The Era of Petro-Exuberance – The Real Reasons Underlying Today’s Crude Oil Prices

Alan Greenspan coined the phrase "irrational exuberance" during his tenure as Federal Reserve chairman. He used it in a 1996 speech in reference to the excessively high prices of "dot-com" companies. He worried that assets were overvalued. Four years later, the dot-com bubble burst, confirming his concerns. Presently we are observing the last gasps of irrational exuberance in petroleum. Call it "petro-exuberance." This malady became apparent during a session on oil market issues at the World Economic Forum in Davos, Switzerland. Some panelists clearly had a case of irrational exuberance, an overenthusiasm no different from what we saw at the end of the dot-com and the housing crises.

This article is posted with permission from Energy Intelligence (, and it first appeared on World Energy Opinion.

Claudio Descalzi, chief executive of Eni, and the International Energy Agency's Fatih Birol showed the most distinct symptoms. Both seem under the illusion that oil price levels today are temporary rather than characteristic of a new ceiling that producers will welcome in a year or two. In his remarks, though, Descalzi unintentionally advanced an explanation for recent developments and the likely way forward for global oil markets: "What we need is stability. ... Opec is like the central bank for oil which must give stability to the oil prices to be able to invest in a regular way." His observation, if correct, promises a prolonged period of low prices and a harsh climate for those producing oil.

Figure 1 - Dated Brent Price

Panel moderator Daniel Yergin joined the dialogue and asked the participants whether the central bank of oil was making a mess of things. Their answers made one thing obvious: they had no concept of the role central banks play in economies. If they had, they might have said this: "Not at all. A major central bank of oil finally responded properly in November when a decision was made not to cut output. While the action came late, the bank took away the punch bowl, just as really good central bankers must do from time to time. Market participants had become irrationally exuberant, investing billions upon billions in high-cost projects."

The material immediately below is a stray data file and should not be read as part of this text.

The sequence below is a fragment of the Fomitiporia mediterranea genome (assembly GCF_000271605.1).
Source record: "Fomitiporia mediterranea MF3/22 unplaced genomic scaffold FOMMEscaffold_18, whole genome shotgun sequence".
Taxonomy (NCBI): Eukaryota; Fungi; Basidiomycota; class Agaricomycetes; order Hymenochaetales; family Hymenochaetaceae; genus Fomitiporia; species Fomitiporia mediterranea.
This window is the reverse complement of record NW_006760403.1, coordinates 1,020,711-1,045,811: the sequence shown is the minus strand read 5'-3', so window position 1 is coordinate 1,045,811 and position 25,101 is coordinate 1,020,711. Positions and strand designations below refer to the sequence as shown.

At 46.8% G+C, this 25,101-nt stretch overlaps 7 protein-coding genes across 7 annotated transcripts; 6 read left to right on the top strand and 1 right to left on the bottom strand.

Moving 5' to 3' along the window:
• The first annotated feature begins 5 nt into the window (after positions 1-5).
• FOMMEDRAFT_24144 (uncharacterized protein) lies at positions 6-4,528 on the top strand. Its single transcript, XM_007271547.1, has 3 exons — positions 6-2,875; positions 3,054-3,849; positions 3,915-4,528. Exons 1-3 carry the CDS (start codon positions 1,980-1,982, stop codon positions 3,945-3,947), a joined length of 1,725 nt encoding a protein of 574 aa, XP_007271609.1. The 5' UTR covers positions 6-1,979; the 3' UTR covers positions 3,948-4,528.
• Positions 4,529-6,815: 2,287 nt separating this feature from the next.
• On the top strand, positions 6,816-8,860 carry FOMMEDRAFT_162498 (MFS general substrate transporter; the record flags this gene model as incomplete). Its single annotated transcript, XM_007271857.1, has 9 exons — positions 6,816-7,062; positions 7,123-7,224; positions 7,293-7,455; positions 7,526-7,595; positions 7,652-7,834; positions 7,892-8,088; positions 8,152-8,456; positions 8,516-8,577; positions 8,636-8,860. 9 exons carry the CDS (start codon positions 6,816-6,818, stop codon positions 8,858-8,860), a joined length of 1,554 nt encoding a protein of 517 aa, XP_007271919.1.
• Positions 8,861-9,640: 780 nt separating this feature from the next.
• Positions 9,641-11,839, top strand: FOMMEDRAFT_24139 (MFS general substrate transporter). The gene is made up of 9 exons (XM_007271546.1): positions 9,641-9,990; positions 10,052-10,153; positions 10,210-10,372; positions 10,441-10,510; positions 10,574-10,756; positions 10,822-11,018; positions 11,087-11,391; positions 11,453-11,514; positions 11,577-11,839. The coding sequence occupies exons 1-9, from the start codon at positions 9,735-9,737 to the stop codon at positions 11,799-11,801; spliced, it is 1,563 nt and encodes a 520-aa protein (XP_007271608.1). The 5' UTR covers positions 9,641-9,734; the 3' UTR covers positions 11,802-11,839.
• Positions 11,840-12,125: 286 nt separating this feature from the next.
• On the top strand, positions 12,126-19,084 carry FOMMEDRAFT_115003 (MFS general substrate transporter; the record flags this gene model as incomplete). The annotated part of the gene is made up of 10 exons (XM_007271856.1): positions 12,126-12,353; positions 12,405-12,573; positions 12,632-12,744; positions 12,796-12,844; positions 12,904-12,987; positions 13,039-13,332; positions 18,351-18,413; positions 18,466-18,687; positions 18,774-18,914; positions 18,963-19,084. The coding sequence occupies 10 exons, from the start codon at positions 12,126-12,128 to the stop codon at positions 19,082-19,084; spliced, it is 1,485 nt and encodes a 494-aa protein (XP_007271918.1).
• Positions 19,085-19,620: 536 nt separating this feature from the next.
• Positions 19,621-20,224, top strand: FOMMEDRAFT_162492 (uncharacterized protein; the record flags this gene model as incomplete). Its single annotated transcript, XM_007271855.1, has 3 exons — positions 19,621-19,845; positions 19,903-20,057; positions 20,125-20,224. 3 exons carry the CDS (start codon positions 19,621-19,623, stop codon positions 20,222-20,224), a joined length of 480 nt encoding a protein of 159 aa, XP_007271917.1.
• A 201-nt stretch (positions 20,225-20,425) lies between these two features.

In refusing to cut production, one central bank of oil (Saudi Arabia) followed a script written by Paul Volcker 36 years earlier. Volcker became head of the US central bank in August 1978 when inflation in the US was out of control. Oil today is in straits similar to those of the US economy in the late 1970s. The managers of the "central banks of oil," which include key producing countries and consuming nations that own large strategic stocks (especially the US and Japan), should be concentrating on oil prices and the rate of oil price increases or decreases, just as Descalzi suggests. However, all have ignored this responsibility for the last 10 years. This "dereliction of duty" on the part of oil producers and consuming nations allowed crude prices to rise to excessively high levels. As a result, an irrational exuberance grew in the oil industry, fueling larger and larger capital expenditures on gigantic projects to produce oil and, at the same time, prompting investment in expensive technology developments aimed at eliminating oil use. Investors in both camps received an additional boost from the quantitative easing advanced by central banks after the 2009 crisis.

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